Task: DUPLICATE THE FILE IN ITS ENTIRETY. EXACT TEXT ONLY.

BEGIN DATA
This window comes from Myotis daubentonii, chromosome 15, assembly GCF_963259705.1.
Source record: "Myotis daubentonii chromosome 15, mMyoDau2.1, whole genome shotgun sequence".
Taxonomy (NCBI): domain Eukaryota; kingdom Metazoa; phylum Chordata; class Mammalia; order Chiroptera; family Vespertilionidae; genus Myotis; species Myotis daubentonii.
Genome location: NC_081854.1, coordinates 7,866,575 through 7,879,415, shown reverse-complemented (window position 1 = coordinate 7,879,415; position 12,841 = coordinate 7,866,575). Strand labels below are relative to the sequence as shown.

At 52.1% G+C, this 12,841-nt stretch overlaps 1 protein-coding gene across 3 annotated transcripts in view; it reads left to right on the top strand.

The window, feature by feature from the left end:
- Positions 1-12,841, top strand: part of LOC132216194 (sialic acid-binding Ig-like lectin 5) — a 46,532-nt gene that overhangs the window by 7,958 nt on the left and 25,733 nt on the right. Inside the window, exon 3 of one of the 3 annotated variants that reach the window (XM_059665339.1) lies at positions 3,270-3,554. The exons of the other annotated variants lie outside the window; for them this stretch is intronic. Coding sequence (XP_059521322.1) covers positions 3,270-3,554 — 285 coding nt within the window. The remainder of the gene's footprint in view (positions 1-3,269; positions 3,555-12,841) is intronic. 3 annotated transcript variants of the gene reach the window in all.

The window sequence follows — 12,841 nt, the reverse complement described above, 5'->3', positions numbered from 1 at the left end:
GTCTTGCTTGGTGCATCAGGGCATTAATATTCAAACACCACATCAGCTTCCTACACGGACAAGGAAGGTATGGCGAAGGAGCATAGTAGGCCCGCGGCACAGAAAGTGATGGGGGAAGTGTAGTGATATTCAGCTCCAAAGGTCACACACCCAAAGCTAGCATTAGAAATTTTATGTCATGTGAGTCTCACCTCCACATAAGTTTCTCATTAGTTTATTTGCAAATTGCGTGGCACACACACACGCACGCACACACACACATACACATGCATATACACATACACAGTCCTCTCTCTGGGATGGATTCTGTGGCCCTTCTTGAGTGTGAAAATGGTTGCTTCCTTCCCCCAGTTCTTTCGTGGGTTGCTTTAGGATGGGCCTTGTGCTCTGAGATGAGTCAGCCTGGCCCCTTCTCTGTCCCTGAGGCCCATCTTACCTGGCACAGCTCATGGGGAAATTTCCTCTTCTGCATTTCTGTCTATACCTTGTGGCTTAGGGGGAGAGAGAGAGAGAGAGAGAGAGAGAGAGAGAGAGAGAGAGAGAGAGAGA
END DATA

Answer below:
This window comes from Myotis daubentonii, chromosome 15, assembly GCF_963259705.1.
Source record: "Myotis daubentonii chromosome 15, mMyoDau2.1, whole genome shotgun sequence".
Taxonomy (NCBI): domain Eukaryota; kingdom Metazoa; phylum Chordata; class Mammalia; order Chiroptera; family Vespertilionidae; genus Myotis; species Myotis daubentonii.
Genome location: NC_081854.1, coordinates 7,866,575 through 7,879,415, shown reverse-complemented (window position 1 = coordinate 7,879,415; position 12,841 = coordinate 7,866,575). Strand labels below are relative to the sequence as shown.

At 52.1% G+C, this 12,841-nt stretch overlaps 1 protein-coding gene across 3 annotated transcripts in view; it reads left to right on the top strand.

The window, feature by feature from the left end:
- Positions 1-12,841, top strand: part of LOC132216194 (sialic acid-binding Ig-like lectin 5) — a 46,532-nt gene that overhangs the window by 7,958 nt on the left and 25,733 nt on the right. Inside the window, exon 3 of one of the 3 annotated variants that reach the window (XM_059665339.1) lies at positions 3,270-3,554. The exons of the other annotated variants lie outside the window; for them this stretch is intronic. Coding sequence (XP_059521322.1) covers positions 3,270-3,554 — 285 coding nt within the window. The remainder of the gene's footprint in view (positions 1-3,269; positions 3,555-12,841) is intronic. 3 annotated transcript variants of the gene reach the window in all.

The window sequence follows — 12,841 nt, the reverse complement described above, 5'->3', positions numbered from 1 at the left end:
GTCTTGCTTGGTGCATCAGGGCATTAATATTCAAACACCACATCAGCTTCCTACACGGACAAGGAAGGTATGGCGAAGGAGCATAGTAGGCCCGCGGCACAGAAAGTGATGGGGGAAGTGTAGTGATATTCAGCTCCAAAGGTCACACACCCAAAGCTAGCATTAGAAATTTTATGTCATGTGAGTCTCACCTCCACATAAGTTTCTCATTAGTTTATTTGCAAATTGCGTGGCACACACACACGCACGCACACACACACATACACATGCATATACACATACACAGTCCTCTCTCTGGGATGGATTCTGTGGCCCTTCTTGAGTGTGAAAATGGTTGCTTCCTTCCCCCAGTTCTTTCGTGGGTTGCTTTAGGATGGGCCTTGTGCTCTGAGATGAGTCAGCCTGGCCCCTTCTCTGTCCCTGAGGCCCATCTTACCTGGCACAGCTCATGGGGAAATTTCCTCTTCTGCATTTCTGTCTATACCTTGTGGCTTAGGGGGAGAGAGAGAGAGAGAGAGAGAGAGAGAGAGAGAGAGAGAGAGAGAGAGA